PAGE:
President Biden’s “American Families Plan” is scheduled to be funded in part by an estimated $700 billion in additional tax enforcement over the coming decade. In his first 100 days in office, Biden signed the most talked about and the most expensive piece of legislation in years aimed at economic recovery, the $1.9 trillion American Rescue Plan Act.
According to the NY Times, as a way of funding this large-scale economic plan, Biden “is expected to propose giving the Internal Revenue Services and extra $80 billion and more authority over the next ten years” to investigate and prosecute tax evasion in corporations and high-dollar earners. Charles Rettig, the head of the IRS, told the Senate in April that the under-funding in his agency have cost the government an estimated $1 trillion every year.
What does additional IRS funding mean for small businesses? That depends on your company and tax strategy.
Creating a Level Playing Field – Enforcing the Rules
President Biden’s plan, along with other social measures, is to eradicate tax fraud and increase the taxation on corporations, high-income earners, and multi-national businesses. To keep those actors from hiding money, there will be new disclosure requirements tacked onto the new IRS power and funding.
This is a win and a competitive advantage for those corporations and pass-through entities that have been fairly reporting and paying taxes and continue following the rules. The less scrupulous businesses may be wondering what increased taxes and increased risks they are facing.
How increased IRS enforcement affects small businesses
Currently, pass-through businesses are a tax advantage as those businesses pay less tax on wages than a C-corp. In the 90’s, it was seen as a major tax advantage to un-incorporate and reorganize as a pass-through entity, especially for those high-income individuals. According to the Brookings Institute, 41% of the total tax gap from 2008 to 2010 was due to pass-through business owners underreporting their income for corporate income and payroll tax purposes. This type of underreporting is exactly what Biden is aiming to fix.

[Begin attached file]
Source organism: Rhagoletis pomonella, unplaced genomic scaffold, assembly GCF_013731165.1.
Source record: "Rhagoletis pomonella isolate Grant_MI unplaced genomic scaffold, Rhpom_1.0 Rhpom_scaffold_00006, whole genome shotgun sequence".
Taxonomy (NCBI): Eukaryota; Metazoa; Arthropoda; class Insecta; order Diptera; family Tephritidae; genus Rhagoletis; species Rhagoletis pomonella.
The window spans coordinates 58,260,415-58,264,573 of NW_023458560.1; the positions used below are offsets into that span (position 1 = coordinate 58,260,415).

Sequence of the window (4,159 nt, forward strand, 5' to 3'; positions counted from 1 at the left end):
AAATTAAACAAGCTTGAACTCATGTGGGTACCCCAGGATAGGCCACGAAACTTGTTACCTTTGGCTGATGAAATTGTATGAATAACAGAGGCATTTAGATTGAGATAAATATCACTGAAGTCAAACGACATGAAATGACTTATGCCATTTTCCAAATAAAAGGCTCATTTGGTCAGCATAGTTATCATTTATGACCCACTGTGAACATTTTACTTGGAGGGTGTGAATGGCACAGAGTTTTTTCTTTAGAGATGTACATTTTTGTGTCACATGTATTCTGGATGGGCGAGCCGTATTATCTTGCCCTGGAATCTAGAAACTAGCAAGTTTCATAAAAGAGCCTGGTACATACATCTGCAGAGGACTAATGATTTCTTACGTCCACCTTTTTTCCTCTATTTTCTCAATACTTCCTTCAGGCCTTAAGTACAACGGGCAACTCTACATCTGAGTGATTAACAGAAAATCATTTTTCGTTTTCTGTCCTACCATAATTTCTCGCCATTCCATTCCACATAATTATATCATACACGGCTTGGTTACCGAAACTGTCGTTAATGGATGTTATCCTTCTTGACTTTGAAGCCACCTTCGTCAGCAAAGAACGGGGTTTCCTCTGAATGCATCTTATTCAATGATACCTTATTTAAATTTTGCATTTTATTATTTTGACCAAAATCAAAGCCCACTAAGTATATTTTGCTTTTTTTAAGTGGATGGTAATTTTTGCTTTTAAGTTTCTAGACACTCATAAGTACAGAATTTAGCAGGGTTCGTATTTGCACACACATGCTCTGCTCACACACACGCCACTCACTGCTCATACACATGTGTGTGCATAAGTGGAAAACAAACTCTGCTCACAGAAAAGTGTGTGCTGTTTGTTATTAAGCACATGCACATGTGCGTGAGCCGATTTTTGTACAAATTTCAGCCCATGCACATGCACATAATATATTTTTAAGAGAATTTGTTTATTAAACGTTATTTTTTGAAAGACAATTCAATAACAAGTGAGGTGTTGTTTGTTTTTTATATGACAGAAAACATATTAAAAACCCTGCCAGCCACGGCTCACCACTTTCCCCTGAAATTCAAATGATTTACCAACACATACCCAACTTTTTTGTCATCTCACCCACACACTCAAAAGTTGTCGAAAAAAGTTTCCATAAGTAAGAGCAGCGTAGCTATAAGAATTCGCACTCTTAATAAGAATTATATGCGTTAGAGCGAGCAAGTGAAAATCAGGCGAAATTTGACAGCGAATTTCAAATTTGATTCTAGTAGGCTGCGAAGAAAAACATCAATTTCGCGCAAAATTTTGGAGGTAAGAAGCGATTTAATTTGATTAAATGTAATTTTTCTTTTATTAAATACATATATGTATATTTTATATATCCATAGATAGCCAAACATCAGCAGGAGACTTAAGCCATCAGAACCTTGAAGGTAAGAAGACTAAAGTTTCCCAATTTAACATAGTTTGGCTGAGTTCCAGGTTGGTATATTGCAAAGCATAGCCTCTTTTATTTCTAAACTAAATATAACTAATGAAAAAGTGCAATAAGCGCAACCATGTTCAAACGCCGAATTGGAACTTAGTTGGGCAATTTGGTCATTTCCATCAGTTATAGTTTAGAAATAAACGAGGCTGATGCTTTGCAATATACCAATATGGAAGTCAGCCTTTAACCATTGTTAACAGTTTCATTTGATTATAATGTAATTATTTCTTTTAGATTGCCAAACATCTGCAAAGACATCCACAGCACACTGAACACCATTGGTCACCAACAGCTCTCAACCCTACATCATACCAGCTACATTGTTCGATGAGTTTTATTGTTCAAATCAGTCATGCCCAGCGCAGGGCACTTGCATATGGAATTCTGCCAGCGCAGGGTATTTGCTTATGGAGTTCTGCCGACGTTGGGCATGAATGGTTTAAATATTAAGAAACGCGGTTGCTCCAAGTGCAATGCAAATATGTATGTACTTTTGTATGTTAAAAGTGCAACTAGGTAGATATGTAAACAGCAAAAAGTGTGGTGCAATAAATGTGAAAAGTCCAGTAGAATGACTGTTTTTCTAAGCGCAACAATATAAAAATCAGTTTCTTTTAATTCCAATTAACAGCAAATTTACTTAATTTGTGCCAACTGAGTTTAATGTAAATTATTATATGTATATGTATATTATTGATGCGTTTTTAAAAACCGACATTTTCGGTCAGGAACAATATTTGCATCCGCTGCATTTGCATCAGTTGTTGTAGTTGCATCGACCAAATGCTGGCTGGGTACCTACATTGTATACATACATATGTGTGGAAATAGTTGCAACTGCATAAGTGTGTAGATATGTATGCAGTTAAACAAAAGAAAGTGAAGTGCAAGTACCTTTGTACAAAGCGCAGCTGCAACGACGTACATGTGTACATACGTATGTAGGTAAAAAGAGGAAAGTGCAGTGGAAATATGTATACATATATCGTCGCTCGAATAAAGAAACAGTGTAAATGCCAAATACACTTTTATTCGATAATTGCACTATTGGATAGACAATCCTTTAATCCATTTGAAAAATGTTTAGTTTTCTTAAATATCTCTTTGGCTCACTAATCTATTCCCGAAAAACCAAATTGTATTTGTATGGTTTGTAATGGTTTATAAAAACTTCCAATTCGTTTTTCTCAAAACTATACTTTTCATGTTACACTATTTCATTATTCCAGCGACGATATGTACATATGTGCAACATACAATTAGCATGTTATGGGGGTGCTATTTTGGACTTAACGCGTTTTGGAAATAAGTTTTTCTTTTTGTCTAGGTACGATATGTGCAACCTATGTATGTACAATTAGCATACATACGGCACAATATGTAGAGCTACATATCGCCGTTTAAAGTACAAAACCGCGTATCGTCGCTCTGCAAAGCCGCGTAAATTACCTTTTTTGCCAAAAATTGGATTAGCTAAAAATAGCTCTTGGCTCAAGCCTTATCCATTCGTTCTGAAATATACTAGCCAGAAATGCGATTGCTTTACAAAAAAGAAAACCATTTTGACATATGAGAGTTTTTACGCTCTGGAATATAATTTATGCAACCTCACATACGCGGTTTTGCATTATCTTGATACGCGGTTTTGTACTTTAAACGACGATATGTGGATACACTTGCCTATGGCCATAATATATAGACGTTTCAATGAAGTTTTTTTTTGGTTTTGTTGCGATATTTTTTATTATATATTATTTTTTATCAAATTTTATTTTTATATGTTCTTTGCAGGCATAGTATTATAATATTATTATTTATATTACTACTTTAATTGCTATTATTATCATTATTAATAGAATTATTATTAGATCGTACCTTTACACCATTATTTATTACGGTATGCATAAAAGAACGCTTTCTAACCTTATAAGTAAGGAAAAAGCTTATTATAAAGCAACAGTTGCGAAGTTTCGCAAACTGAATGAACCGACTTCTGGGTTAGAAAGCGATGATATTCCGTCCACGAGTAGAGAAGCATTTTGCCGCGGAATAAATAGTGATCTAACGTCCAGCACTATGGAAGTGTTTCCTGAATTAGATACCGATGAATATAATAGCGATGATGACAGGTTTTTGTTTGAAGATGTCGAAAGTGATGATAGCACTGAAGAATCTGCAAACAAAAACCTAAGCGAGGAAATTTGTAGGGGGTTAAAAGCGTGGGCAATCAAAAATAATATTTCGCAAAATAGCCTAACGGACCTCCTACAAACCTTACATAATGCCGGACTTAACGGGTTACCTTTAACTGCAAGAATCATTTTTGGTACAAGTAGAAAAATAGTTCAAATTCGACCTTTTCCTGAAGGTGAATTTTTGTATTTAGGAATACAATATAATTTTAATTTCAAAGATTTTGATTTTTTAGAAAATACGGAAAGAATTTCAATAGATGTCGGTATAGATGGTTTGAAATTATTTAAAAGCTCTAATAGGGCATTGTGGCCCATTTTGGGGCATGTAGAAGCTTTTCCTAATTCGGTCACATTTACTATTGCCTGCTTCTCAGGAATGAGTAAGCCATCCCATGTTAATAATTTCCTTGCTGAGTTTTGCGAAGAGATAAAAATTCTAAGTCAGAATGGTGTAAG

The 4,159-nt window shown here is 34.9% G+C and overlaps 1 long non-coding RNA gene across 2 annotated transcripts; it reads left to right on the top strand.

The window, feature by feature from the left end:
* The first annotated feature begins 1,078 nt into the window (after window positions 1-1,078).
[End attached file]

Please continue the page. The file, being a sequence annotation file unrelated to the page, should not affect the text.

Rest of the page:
There are currently no defined plans on what the additional reporting requirements will be. You can read more in-depth about other proposed Biden tax reforms and their effect on small business here. The most likely change, in my opinion, will be:
- A reduction in the number of entities permitted to use pass-through deductions
- Increased scrutiny on the classification of S-corp reported wages
- An increase in audits overall.
No plan is going to launch overnight. The $80 billion to the IRS is set to be rolled out over the next decade. For those who are currently operating a pass-through entity, you will just have to wait for information on the outcome.
The Future of Small Business Tax Strategy
Tax problems become greater the more profit you generate and more creative tax accounting you participate in. If you are still posting an overall loss, these changes won’t have an effect on your business, yet. On the other hand, if you are generating owners’ income, you should take any proposed change seriously.
Here’s my strategy recommendation:
- Wait, nothing has been decided or signed yet.
- Schedule a strategy meeting with your fractional CFO, CPA, or financial advisor.
- Follow the tax laws and avoid creative tax solutions.
- Keep detailed records in the event of an audit.
- Collaborate with your team on your best tax strategy given the changes.
If your current CPA team is taking tax avoidance measures for you, I would recommend approaching them and asking them to be more conservative with their measures. If they are unwilling, it is time to begin your search for another one. With the probability of an audit on your firm growing, less-conservative tax filings will not be worth it if you are audited and ultimately fined.
If you do not have a CFO, you are missing the benefits of sound financial strategy. Schedule your free consultation with our team to discuss tax strategy or other challenges your business is facing.